Loudwire.com reports that guitarist “Fast” Eddie Clarke, of Motörhead and Fastway fame, died on the evening of Jan.10 from complications of pneumonia. Clarke was 67.
Clarke was the third and final member of Motörhead’s original lineup to pass away. Both Lemmy Kilmister and Phil Taylor died in 2015. It is a sad day for fans of the band and marks the end of an era.
Motörhead formed in 1975, and Clarke remained with the band through its first five albums. According to loudwire.com, Clarke is credited with infusing Motörhead’s sound with punk speed.
In the early 1980s, Clarke joined forces with UFO’s bassist, Pete Way, and together, they formed Fastway. (Fastway was a play on Clarke’s nickname and Way’s last name).
In 1983, Fastway blasted onto television screens via MTV. Ironically, Way was under contract elsewhere, and couldn’t participate in Fastway. The band that partially bore his name continued under the direction of Clarke. Clarke along with former Humble Pie drummer, Jerry Shirley, and singer Dave King (now with Flogging Molly), continued Fastway after recruiting session musician Mike Feat to play bass.
While Clarke’s work with Motörhead is impressive, his contributions to the Fastway single, “Say What You Will,” are mind-blowing. The guitar riff that distinguishes Fastway and “Say What You Will” from all of hard rock and heavy metal. There is an aggressive edge to the guitar chords that adds to the track’s big sound. The strength of the instrumentation is necessary because of King’s huge voice and raw delivery. It is as if every aspect of the instrumentation, including the vocals and bass, are upfront. The approach to “Say What You Will” makes the song a literal example of in-your-face rock ‘n’ roll.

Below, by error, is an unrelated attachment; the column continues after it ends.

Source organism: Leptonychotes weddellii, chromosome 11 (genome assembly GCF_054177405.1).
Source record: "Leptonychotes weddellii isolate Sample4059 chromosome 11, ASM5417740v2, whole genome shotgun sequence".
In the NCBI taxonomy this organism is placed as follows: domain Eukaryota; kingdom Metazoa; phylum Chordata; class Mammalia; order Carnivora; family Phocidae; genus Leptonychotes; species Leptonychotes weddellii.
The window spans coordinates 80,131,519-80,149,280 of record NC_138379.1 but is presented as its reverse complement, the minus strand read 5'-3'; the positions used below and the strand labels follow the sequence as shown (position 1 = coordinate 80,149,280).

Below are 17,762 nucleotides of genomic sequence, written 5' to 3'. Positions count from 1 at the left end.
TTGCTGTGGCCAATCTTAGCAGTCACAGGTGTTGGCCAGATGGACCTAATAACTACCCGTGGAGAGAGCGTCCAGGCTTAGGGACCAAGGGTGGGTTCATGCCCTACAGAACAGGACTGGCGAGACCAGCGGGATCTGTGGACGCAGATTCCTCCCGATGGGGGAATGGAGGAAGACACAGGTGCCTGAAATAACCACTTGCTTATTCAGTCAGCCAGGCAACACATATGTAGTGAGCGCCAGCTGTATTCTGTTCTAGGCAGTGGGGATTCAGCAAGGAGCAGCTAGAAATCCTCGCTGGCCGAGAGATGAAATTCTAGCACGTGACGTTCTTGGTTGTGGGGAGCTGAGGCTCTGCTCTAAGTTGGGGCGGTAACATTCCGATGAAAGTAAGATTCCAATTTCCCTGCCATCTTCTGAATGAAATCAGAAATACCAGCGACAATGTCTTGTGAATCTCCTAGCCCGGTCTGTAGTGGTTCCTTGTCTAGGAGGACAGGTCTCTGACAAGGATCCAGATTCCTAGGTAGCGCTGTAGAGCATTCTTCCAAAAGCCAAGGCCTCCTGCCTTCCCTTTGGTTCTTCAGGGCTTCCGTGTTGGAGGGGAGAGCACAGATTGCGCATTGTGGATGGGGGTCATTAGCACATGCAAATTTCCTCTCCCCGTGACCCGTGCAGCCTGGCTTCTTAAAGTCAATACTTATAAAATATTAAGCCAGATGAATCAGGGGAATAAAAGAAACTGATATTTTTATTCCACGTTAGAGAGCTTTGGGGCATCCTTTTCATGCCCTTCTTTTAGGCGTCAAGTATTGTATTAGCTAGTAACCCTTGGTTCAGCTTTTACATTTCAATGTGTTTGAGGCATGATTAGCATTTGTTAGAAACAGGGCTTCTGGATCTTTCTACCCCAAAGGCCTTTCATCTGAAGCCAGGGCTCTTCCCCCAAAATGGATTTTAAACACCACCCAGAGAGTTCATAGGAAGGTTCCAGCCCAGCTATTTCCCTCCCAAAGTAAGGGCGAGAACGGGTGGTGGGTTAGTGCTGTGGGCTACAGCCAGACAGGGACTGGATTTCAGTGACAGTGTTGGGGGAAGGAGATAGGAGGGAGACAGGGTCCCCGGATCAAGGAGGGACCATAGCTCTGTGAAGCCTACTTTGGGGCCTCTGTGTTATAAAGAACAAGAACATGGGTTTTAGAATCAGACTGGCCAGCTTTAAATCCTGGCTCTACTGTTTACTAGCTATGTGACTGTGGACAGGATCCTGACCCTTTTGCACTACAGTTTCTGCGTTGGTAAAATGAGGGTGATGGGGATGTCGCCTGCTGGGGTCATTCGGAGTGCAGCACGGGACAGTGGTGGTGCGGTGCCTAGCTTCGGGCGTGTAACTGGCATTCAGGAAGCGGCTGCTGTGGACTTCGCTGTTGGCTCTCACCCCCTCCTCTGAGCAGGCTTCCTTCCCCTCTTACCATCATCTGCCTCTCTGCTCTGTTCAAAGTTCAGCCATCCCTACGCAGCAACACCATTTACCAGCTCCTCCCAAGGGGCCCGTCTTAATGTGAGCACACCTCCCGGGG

After several years, Shirley, and Feat’s replacement, Charlie McCracken of the band Taste, left Fastway. Clarke is credited with restarting the band with a different approach. The blues-based, fast-paced riffs were gone. In their place was a supposedly radio-friendly sound that made the band sound like album-oriented rock. This didn’t sit well with fans and the new version of Fastway wasn’t as popular.
But record sales and changing public taste cannot change the fact that Clarke was a stellar guitarist. I remember hearing “Say What You Will” as a child and watching the video. That guitar part stands out – – in a good way. There was something aggressive and skillful about it that hasn’t been replicated by anyone.
Clearly, Clarke made important contributions to the evolution of rock ‘n’ roll. Each band that he played in became iconic and inspired thousands of devoted fans. However, that all the original members of Motörhead are gone is shocking. Clarke was among the best of a certain generation of guitarists and his sound will never be duplicated.
Clarke was 67 years old.